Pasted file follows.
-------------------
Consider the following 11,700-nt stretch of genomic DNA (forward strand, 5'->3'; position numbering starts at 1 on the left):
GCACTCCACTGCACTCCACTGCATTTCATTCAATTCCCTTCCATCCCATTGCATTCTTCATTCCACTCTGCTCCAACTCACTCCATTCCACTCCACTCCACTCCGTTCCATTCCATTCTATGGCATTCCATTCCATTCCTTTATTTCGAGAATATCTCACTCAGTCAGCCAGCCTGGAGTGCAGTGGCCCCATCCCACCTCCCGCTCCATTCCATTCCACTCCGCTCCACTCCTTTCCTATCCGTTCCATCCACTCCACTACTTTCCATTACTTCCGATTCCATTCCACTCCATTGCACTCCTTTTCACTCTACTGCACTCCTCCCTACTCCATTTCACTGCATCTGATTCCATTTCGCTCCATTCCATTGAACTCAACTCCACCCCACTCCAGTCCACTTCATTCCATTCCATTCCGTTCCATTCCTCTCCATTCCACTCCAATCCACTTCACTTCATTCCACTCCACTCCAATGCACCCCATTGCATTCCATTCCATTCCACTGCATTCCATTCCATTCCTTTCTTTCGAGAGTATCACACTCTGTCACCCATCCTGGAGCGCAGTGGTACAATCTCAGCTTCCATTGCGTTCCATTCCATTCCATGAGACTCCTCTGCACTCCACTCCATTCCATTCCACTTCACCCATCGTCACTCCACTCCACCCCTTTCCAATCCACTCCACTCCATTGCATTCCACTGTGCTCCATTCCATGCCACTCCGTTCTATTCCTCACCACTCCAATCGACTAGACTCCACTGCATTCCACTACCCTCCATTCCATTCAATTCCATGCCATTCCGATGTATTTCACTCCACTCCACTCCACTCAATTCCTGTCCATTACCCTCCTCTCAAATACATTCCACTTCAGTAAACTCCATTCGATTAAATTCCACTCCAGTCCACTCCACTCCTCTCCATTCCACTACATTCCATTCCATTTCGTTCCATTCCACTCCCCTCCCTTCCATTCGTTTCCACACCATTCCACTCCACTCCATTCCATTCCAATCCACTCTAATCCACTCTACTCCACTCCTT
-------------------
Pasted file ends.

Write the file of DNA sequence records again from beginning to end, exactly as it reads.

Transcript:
Consider the following 11,700-nt stretch of genomic DNA (forward strand, 5'->3'; position numbering starts at 1 on the left):
GCACTCCACTGCACTCCACTGCATTTCATTCAATTCCCTTCCATCCCATTGCATTCTTCATTCCACTCTGCTCCAACTCACTCCATTCCACTCCACTCCACTCCGTTCCATTCCATTCTATGGCATTCCATTCCATTCCTTTATTTCGAGAATATCTCACTCAGTCAGCCAGCCTGGAGTGCAGTGGCCCCATCCCACCTCCCGCTCCATTCCATTCCACTCCGCTCCACTCCTTTCCTATCCGTTCCATCCACTCCACTACTTTCCATTACTTCCGATTCCATTCCACTCCATTGCACTCCTTTTCACTCTACTGCACTCCTCCCTACTCCATTTCACTGCATCTGATTCCATTTCGCTCCATTCCATTGAACTCAACTCCACCCCACTCCAGTCCACTTCATTCCATTCCATTCCGTTCCATTCCTCTCCATTCCACTCCAATCCACTTCACTTCATTCCACTCCACTCCAATGCACCCCATTGCATTCCATTCCATTCCACTGCATTCCATTCCATTCCTTTCTTTCGAGAGTATCACACTCTGTCACCCATCCTGGAGCGCAGTGGTACAATCTCAGCTTCCATTGCGTTCCATTCCATTCCATGAGACTCCTCTGCACTCCACTCCATTCCATTCCACTTCACCCATCGTCACTCCACTCCACCCCTTTCCAATCCACTCCACTCCATTGCATTCCACTGTGCTCCATTCCATGCCACTCCGTTCTATTCCTCACCACTCCAATCGACTAGACTCCACTGCATTCCACTACCCTCCATTCCATTCAATTCCATGCCATTCCGATGTATTTCACTCCACTCCACTCCACTCAATTCCTGTCCATTACCCTCCTCTCAAATACATTCCACTTCAGTAAACTCCATTCGATTAAATTCCACTCCAGTCCACTCCACTCCTCTCCATTCCACTACATTCCATTCCATTTCGTTCCATTCCACTCCCCTCCCTTCCATTCGTTTCCACACCATTCCACTCCACTCCATTCCATTCCAATCCACTCTAATCCACTCTACTCCACTCCTT